Why take AP French?
Students should not underestimate the importance of taking a fourth year of a foreign language and an AP class in French. In a world that is going more and more towards globalization, showing that you have an interest in other cultures and being able to speak several languages and understanding different ways of thinking are great assets. It is also a class that shows your commitment to a difficult subject and is highly regarded by universities in their admission process. Chattahoochee high school students have had a very high passing rate in this AP exam in the past years (average of 4.85 in 2015)
Objectives of the Course
It typically takes four to five years to master French to achieve an intermediate low fluency level. Taking a fourth year of French is exciting and rewarding: students reach for expression and comprehension at a functionally bilingual level. They start to think in French as they consolidate skills they have acquired in previous years. They are going in more depth, honing on the finer points of grammar while expanding their vocabulary and their knowledge of culture.
- Between 2 or 3 hours of personal work per week minimum
- It is important to remember that a language is best acquired by constant repetition and exposure to the language in many different forms. Active participation in class is a key to success in this class. Students should take advantage of every minute they spend each day being exposed to the language in their class time.
Course Content, Standards and Description: The course in AP French Language covers the equivalent of a third-year college course in advanced French composition and conversation. Successful performance on the examination is equivalent to the performance of students who have completed five to six semesters of college French language course. The AP French language course emphasizes the use of language for active communication and aims to teach students how to master the following skills:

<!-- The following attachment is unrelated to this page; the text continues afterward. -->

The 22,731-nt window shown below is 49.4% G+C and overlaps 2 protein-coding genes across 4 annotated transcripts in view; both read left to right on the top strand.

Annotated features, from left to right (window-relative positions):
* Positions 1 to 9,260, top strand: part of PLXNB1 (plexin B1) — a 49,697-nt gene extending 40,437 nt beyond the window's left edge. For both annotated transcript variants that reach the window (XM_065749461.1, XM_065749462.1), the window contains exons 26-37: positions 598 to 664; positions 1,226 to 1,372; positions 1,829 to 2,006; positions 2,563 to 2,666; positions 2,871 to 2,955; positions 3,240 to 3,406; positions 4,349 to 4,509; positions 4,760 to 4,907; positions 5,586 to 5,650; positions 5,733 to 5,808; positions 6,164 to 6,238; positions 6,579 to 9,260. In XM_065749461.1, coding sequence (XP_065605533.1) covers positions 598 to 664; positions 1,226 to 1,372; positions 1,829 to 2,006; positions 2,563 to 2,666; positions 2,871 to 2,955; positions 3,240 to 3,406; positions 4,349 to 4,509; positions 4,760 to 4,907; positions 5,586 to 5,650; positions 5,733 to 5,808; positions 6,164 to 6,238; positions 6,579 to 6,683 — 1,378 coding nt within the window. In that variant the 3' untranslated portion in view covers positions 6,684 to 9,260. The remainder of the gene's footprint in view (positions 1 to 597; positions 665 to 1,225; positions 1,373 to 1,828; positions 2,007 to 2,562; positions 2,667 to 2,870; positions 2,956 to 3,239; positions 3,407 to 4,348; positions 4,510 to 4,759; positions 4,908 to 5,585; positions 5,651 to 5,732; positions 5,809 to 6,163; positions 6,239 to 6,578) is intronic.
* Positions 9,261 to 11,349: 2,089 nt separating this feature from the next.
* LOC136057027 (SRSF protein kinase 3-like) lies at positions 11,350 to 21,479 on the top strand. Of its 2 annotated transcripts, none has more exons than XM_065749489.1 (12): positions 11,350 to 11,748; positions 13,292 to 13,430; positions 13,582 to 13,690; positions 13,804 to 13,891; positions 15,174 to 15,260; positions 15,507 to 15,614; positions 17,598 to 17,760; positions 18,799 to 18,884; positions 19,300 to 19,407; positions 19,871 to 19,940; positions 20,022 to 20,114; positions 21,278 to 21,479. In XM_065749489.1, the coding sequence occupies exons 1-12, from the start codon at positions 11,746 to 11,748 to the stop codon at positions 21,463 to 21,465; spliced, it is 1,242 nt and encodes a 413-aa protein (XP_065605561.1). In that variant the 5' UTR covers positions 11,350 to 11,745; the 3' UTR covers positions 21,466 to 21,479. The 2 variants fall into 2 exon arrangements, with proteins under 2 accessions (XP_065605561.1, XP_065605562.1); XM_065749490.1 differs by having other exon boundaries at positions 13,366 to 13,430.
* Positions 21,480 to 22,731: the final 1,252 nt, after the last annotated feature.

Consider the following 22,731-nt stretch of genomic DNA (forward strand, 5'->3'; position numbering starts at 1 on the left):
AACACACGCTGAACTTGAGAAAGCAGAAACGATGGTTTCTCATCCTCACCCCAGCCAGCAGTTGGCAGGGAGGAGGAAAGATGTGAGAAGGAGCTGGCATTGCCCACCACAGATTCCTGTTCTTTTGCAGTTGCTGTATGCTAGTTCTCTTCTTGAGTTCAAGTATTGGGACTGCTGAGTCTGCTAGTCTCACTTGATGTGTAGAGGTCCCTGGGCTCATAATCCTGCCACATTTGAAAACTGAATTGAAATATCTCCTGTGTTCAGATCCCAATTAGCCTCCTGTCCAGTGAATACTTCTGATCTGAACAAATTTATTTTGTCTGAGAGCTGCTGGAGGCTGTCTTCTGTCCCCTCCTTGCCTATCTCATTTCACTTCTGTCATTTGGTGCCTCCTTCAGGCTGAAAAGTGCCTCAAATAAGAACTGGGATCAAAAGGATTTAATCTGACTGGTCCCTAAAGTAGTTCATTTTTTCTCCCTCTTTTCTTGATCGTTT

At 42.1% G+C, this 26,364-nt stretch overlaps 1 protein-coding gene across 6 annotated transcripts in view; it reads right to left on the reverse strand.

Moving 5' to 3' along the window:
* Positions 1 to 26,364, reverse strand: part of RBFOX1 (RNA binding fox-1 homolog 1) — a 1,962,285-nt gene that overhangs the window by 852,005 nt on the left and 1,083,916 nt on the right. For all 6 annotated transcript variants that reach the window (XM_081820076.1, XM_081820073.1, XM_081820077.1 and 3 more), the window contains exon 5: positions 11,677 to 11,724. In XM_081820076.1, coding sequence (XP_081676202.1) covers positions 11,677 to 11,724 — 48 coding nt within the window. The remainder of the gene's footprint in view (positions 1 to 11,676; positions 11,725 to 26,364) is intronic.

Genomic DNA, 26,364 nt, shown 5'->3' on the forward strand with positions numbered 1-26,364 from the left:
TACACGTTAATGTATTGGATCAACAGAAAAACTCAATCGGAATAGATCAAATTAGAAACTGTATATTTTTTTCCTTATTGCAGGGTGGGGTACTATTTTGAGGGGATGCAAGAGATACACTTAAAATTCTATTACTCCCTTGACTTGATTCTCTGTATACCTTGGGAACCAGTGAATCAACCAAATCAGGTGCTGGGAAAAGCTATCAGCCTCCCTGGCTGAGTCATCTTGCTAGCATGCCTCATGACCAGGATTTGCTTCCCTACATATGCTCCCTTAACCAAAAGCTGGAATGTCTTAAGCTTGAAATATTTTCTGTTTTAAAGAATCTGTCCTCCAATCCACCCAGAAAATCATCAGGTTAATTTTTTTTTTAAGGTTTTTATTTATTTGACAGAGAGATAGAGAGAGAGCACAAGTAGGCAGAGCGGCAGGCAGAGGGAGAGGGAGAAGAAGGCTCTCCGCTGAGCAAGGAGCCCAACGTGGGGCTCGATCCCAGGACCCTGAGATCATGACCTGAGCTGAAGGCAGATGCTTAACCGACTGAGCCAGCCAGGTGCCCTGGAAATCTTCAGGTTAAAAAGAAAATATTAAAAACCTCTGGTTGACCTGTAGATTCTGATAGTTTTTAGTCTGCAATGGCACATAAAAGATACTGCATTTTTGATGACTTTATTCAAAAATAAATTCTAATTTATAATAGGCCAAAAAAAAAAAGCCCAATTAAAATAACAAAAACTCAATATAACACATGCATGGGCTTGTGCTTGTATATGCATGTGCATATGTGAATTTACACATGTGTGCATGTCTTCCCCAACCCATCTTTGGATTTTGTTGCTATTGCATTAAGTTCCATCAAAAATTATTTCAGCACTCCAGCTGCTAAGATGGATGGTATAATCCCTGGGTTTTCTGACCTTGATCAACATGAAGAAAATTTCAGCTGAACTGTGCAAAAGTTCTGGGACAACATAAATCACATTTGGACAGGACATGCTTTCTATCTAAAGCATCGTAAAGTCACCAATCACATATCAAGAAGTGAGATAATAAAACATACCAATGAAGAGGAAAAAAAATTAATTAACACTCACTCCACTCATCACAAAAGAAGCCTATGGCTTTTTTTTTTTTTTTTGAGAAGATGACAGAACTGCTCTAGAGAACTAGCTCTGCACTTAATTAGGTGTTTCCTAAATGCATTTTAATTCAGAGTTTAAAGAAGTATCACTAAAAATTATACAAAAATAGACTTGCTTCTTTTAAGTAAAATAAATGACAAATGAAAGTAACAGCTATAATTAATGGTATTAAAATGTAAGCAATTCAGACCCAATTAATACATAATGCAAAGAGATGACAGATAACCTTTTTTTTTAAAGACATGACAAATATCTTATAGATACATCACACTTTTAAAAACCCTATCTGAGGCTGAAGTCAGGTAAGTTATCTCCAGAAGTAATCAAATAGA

- to understand spoken French in various context;
- to acquire a French vocabulary sufficiently ample for reading newspaper and
magazine articles, literary texts, and other non-technical writings without the
dependence on a dictionary;
- to express themselves in French, both in speech and in writing, coherently,
resourcefully, and with reasonable fluency and accuracy
This class emphasizes the five domains of learning promoted in the Foreign Language National Standards: Communication, Cultures, Connections, Comparisons, and Communities. It is also designed to further the students' competence in reading, listening, speaking, and writing and develop a deeper awareness of francophone culture.
Although the AP class prepares rigorously and successfully the students to the AP examination, it is also a very enjoyable class that offers a wide range of activities (reading of literature, poetry writing, songs, debates, interactive journals, study of films and short films, study of francophone culture, research, listening to programs on the Internet (TV5 or France 2 for example), pod casts, current events etc.)